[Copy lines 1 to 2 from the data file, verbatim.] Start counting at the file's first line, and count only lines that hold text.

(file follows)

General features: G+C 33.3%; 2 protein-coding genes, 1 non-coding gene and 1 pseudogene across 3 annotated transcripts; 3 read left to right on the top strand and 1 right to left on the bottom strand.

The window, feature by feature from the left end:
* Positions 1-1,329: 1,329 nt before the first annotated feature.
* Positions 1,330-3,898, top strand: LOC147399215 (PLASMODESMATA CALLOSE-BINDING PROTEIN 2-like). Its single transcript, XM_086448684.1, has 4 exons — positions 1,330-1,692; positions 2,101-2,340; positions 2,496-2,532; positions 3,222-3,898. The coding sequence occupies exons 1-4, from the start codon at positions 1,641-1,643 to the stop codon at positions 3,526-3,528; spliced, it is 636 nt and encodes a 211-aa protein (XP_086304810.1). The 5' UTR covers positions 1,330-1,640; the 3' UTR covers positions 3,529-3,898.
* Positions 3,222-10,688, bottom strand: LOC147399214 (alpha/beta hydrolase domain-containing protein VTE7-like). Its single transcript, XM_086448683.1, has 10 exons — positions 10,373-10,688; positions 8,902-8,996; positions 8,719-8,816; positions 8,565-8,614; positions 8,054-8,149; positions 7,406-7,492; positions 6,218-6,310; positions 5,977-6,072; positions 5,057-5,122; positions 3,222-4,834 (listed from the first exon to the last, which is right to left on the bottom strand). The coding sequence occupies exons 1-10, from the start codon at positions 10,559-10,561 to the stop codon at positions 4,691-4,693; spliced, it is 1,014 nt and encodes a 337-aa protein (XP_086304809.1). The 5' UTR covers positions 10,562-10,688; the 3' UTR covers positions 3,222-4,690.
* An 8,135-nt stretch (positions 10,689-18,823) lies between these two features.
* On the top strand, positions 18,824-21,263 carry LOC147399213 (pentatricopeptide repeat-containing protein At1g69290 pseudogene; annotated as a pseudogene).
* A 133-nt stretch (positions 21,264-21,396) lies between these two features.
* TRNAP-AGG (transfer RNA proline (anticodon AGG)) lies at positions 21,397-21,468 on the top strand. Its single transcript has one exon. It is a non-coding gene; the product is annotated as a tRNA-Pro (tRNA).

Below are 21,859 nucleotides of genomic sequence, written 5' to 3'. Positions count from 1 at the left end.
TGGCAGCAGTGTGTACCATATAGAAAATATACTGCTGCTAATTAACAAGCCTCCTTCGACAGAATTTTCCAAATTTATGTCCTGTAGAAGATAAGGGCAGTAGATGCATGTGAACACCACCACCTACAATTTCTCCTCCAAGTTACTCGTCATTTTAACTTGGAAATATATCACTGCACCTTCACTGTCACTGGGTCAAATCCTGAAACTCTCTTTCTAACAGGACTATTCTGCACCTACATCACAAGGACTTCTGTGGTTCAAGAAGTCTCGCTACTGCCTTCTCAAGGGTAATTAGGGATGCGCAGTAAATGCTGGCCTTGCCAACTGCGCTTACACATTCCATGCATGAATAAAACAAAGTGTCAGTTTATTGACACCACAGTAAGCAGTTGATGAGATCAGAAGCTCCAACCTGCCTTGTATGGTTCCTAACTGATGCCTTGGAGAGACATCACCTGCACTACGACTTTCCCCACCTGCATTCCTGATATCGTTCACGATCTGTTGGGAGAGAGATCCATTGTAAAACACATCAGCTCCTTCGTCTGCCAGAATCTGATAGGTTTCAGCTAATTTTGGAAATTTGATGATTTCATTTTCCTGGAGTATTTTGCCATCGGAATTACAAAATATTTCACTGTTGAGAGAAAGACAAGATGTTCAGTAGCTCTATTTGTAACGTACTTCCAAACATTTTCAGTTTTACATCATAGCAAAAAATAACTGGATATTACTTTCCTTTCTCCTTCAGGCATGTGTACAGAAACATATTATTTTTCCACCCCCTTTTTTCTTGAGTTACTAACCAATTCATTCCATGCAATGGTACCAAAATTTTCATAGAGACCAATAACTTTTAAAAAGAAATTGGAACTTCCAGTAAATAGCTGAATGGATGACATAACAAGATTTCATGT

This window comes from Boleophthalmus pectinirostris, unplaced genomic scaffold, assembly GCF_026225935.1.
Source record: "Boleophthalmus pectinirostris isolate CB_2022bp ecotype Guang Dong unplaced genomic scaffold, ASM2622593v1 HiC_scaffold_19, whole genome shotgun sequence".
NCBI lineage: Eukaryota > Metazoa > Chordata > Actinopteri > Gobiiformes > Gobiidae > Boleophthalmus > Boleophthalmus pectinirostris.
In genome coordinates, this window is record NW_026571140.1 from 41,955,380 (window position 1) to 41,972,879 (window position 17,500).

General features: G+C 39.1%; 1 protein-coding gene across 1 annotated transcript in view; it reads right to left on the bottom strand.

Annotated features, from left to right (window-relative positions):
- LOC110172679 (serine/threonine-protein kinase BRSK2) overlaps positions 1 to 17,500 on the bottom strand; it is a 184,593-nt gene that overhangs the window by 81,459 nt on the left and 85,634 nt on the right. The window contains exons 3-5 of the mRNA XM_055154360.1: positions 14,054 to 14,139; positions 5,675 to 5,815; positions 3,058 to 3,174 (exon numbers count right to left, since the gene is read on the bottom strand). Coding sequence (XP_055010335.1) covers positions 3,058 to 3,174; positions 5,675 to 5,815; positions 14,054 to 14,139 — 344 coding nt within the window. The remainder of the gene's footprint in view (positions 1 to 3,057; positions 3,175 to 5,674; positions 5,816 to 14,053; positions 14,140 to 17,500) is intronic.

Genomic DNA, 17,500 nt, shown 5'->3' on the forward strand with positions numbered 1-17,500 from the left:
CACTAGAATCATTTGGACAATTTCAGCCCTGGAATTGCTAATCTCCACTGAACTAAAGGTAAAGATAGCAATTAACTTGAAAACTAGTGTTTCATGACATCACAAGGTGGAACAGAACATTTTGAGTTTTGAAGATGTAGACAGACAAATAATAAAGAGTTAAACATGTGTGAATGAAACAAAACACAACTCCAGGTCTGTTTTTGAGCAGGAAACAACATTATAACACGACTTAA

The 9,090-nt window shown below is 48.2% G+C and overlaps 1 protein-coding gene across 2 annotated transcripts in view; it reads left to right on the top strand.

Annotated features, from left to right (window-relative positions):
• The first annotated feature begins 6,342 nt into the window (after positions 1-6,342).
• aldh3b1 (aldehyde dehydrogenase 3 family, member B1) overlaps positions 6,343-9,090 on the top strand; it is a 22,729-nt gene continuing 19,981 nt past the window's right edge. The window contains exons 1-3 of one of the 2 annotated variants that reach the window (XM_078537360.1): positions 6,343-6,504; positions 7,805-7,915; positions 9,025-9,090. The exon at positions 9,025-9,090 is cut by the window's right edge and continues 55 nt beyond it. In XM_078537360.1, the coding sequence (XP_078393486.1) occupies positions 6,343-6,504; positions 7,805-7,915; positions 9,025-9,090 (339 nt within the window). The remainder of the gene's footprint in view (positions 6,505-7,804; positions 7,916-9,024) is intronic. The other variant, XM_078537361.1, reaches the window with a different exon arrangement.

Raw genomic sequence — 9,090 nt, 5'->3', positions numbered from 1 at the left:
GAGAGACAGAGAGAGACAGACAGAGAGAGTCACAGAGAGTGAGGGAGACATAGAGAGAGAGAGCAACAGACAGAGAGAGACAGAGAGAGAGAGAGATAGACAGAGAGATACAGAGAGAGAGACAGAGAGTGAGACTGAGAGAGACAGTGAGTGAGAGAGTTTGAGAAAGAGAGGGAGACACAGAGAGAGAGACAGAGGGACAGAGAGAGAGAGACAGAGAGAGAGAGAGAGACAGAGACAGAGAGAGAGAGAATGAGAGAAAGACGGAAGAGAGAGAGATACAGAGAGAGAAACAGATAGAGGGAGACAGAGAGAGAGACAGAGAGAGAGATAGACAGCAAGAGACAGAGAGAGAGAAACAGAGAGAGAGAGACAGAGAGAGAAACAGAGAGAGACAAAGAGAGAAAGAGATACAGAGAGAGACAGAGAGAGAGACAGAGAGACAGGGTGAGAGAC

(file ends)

General features: G+C 33.3%; 2 protein-coding genes, 1 non-coding gene and 1 pseudogene across 3 annotated transcripts; 3 read left to right on the top strand and 1 right to left on the bottom strand.

The window, feature by feature from the left end: